While Lucasfilm has no official record of the identity of the technician that operated IG-88 in The Empire Strikes Back,[38] the official Star Wars Authentics website has credited the role to Bill Hargreaves.[39] However, the online database IMDb instead credits Paul Klein as the puppeteer of IG-88, as well as that of BG-J38 and EV-9D9 in the Return of the Jedi. Despite this, there is no Paul Klein credited as a member of The Empire Strikes Back's effects crew. As IMDb often relies upon unconfirmed information submitted by fans and Star Wars Insider was unable to determine who submitted said information, it is currently unknown whether or not Klein actually operated IG-88.[38] Oddly, Star Wars Authentics credits Klein in place of Hargreaves in the description of the photograph titled "Darth Vader, Dengar, IG-88 and Boba Fett," despite having credited the latter in the descriptions of nearly every other live-action image of IG-88 available for purchase on the website.[40]

Pre-release information for the 2019 Disney+ live-action television series The Mandalorian stated that IG-11 was often mistaken for IG-88 in-universe,[41] though IG-88 is never referenced in the show's first season.[42]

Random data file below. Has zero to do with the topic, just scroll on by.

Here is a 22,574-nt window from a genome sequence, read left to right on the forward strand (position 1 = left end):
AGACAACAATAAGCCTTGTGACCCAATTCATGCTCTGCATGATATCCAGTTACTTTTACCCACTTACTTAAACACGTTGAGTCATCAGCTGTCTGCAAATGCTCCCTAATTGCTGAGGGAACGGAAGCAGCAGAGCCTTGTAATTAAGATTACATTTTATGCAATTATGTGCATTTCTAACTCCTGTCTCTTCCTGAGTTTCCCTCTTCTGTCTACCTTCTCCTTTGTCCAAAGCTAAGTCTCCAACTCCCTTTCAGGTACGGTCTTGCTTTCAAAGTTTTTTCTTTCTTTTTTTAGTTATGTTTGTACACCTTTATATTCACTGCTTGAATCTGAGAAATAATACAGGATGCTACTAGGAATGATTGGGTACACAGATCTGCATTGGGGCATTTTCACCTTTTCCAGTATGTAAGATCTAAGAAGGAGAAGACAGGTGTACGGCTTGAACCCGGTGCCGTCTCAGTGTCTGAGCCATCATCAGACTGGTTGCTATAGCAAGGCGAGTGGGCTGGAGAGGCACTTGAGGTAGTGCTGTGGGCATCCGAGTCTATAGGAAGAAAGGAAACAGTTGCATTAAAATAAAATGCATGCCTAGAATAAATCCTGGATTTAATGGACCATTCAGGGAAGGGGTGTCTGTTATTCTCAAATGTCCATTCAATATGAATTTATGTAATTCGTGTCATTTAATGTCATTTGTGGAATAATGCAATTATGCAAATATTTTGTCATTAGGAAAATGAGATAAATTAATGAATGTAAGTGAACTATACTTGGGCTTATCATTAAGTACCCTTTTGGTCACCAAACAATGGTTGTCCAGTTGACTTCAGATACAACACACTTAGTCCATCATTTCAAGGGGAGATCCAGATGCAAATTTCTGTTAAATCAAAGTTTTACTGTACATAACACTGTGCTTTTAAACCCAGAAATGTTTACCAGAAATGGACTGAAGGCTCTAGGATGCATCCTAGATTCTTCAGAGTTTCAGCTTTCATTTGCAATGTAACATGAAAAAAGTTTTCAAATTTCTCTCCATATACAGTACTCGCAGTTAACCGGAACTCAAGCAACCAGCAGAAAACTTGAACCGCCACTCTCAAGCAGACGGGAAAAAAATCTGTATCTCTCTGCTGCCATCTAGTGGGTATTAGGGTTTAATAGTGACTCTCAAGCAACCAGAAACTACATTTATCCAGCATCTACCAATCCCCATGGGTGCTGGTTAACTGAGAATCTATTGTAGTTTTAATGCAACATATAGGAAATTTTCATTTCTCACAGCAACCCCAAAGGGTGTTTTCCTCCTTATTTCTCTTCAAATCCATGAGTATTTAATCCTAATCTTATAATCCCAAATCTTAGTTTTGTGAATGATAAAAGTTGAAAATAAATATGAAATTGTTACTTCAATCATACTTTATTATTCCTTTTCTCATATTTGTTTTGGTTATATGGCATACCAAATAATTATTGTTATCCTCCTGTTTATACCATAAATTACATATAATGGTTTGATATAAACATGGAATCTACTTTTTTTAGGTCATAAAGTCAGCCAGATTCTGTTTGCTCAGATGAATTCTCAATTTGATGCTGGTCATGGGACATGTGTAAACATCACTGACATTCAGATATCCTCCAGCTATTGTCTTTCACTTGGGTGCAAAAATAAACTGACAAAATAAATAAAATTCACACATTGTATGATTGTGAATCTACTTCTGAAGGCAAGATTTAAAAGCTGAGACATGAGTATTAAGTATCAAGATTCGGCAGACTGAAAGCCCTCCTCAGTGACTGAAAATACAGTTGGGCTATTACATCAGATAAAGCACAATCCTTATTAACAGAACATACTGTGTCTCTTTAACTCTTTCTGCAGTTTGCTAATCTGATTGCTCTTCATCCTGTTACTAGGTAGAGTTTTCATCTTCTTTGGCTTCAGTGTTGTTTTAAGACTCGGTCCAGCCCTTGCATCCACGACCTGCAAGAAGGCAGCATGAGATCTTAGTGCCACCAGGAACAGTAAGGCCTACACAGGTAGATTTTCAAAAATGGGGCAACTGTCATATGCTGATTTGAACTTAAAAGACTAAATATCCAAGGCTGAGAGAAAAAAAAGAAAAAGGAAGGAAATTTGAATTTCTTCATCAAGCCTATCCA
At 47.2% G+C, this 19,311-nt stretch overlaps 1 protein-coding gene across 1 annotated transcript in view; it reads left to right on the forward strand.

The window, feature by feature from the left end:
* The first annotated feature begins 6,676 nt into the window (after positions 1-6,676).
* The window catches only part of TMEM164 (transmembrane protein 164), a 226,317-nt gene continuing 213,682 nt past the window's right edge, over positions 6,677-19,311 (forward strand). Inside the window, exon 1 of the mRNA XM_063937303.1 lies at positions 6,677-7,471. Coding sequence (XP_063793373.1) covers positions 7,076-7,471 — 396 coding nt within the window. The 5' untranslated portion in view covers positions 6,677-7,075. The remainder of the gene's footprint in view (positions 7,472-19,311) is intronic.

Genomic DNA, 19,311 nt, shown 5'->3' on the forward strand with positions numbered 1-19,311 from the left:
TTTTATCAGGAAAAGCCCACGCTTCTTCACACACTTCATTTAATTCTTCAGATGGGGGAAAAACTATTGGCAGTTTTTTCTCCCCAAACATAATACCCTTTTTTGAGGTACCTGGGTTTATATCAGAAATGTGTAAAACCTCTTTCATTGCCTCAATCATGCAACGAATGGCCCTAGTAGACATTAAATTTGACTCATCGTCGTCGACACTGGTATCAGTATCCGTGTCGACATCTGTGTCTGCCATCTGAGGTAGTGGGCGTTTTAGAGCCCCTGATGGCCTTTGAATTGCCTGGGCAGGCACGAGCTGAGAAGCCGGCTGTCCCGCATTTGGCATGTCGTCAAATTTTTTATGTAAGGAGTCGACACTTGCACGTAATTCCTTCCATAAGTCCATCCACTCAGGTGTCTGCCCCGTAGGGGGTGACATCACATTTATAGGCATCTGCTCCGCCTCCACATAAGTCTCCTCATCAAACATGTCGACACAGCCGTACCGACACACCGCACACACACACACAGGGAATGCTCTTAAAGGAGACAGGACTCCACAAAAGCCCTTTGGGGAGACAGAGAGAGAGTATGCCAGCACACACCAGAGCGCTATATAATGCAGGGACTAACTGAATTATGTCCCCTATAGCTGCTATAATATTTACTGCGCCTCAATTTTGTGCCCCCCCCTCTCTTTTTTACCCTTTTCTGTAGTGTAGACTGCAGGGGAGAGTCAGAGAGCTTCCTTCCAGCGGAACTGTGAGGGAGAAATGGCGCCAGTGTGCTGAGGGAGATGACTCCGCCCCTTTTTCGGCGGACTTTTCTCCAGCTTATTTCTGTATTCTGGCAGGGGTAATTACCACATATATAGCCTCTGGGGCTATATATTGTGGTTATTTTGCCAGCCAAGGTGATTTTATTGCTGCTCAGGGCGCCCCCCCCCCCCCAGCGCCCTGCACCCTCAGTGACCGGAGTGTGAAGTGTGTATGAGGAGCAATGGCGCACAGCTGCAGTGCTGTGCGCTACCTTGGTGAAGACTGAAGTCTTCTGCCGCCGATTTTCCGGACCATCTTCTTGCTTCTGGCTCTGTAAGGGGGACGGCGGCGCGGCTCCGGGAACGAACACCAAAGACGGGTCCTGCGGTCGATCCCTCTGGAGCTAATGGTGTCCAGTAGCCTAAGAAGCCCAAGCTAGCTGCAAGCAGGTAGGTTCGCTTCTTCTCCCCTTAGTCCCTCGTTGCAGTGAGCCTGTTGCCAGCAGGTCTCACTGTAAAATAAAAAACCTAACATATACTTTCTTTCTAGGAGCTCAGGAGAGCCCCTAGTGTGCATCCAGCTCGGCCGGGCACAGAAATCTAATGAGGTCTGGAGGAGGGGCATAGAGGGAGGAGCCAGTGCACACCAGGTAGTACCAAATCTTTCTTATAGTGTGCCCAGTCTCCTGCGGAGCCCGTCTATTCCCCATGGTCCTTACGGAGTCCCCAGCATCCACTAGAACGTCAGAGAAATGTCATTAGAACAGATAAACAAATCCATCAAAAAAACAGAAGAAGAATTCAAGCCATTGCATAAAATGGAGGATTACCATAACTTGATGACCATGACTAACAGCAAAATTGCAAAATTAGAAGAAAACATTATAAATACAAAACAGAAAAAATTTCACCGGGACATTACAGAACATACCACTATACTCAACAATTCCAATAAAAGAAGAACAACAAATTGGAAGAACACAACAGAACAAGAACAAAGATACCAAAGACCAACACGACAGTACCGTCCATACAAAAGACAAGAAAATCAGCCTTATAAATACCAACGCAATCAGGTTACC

Freemaker Adventures[]

IG-88 appeared in the LEGO Star Wars: The Freemaker Adventures Season Two episode "Return to the Wheel," which premiered on August 3, 2017. He and several bounty hunters including Dengar, Bossk, 4-LOM, and Zuckuss captured the Freemakers but they escaped after Kordi created a fight between the droid and organic bounty hunters.[43]

Appearances[]

Non-canon appearances[]

Early concept art of the "chrome war droid" by Ralph McQuarrie

Sources[]

Notes and references[]

Later McQuarrie concept art of IG-88, which eventually evoloved in the Star Wars Legends character IG-72

  1. 1.0 1.1 "The Long Game"—Age of Rebellion Special 1